Much effort has been put into consulting the grass roots of the party, and the result is in - the majority of ANC branches around the country want Zuma to lead the party. This might have been as much to do with the lack of other candidates - rank and file members were informed of the process, but many were unfamiliar with many of the names put forward. As a result, it has shaped up to be a two horse race - between a lame-duck president and .. err .. the other guy.

Jacob Zuma is someone they all know, if only because he has been a consistent headline-maker in the last year, mostly for the wrong reasons - his court cases. However, he is popular, and the masses identify with him as a contrast to the 'fast-track blacks' - the few that have benefited (often greatly) from the Black Empowerment initiatives of the ANC government since it came to power in 1994.

The ANC is a predominantly Xhosa body - with the power concentrated in a few hands, jokingly referred to as the 'Xhosa Nostra'. They have had an uneasy relationship with the Inkatha Freedom Party, personified by Mangosuthu Buthelezi and representing the Zulus, with the uneasiness dating well back into the Apartheid era. The IFP were accused of co-operating too closely with the Nationalist Government, and the 1994 elections were characterised by a low-level war in Zulu territory - with large areas designated No Go for the ANC.

Jacob Zuma became the ANCs 'token Zulu', and as such has always had high visibility within the ANC and in the South African media. This appears to have back-fired - the show horse now has the bit between his teeth and is romping home with only yesterday's favourite giving him any competition.

Zuma for president!

No point in wringing hands. Zuma is here, and large, and is likely to be South Africa's next president. How will he shape up ? What will make him a good president ?

Any good president must have a good team around him. The affairs of a country as big as South Africa are far too large for one person to manage. This team cannot be the president's yes-men, they must add knowledge and experience. It will also likely have his ex-wife as a member. Paul Kagame of Rwanda has managed to impress donor countries that he is serious about serving his country. I have heard from more than one source that he is advised by an impressive cabinet. As a consequence, Britain (for one) has a generous aid programme for Rwanda, confident that the money will be well-spent.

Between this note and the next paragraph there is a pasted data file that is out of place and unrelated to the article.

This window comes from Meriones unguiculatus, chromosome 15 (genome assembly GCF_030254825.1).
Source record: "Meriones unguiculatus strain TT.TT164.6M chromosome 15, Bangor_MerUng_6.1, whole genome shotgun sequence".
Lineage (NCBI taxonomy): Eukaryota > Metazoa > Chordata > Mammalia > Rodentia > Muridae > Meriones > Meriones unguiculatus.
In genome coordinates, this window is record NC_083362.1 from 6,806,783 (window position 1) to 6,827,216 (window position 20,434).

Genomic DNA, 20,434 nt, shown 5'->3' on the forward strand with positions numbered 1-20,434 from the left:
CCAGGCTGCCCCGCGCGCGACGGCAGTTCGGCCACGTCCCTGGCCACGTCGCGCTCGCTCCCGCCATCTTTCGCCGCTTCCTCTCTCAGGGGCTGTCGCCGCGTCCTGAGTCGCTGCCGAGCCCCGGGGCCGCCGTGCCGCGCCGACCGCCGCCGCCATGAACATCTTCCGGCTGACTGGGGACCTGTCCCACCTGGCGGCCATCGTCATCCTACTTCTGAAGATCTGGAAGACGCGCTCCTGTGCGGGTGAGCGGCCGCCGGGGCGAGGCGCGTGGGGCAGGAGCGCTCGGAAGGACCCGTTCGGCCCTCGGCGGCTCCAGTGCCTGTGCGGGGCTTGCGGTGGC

Until now, Zuma has not impressed me with his choice of advisors. His lack of formal education because of the struggle era contrasts with Thabo Mbeki's grooming abroad in the leadup to the 1994 elections. So, he knows he needs advice. Schabir Shaik was his financial advisor - and is now in jail for exactly that - not a good start, especially as Zuma's role in that partnership has not been tried in court. Zuma cannot even manage his own finances. But with the engine of the ANC behind him, perhaps he can choose better. And it will be interesting to see if a new broom sweeps clean - whom amongst Mbeki's advisors will have to go get a real job?

But South Africa's finances have been well-handled, currently by Tito Mboweni, and previously by Christian Lodewyk Stals - maybe we can forget that. Investors are not yet nervous, but the fact that a man with so much controversy around him could enjoy such populism questions the political and legal structures in place in South Africa. The Constitution of South Africa could be called into disrepute if the President achieves office while flouting the law. The ANC's national chairperson Mosiuoa Lekota has called Zuma a liar for mis-representing the reasons he stepped down as Vice-president. The highly-respected Desmond Tutu warns against electing Zuma.

There is still a lot of horse-trading to go on before December 16, but wiggle-room is rapidly dwindling on the options before the delegates. We must trust the future of South Africa, and our stature amongst peers in Africa, to those voting in two weeks time.

God bless Jacob Zuma.

Update:-

Ben Turok says "It's clear that there are not only going to be two names (on the ballot papers) for the top jobs,"

He said they were expecting a number of names to be nominated from the floor with the required 25-percent support from delegates including other possible presidential candidates. This could effectively split the vote for either of the current favourites.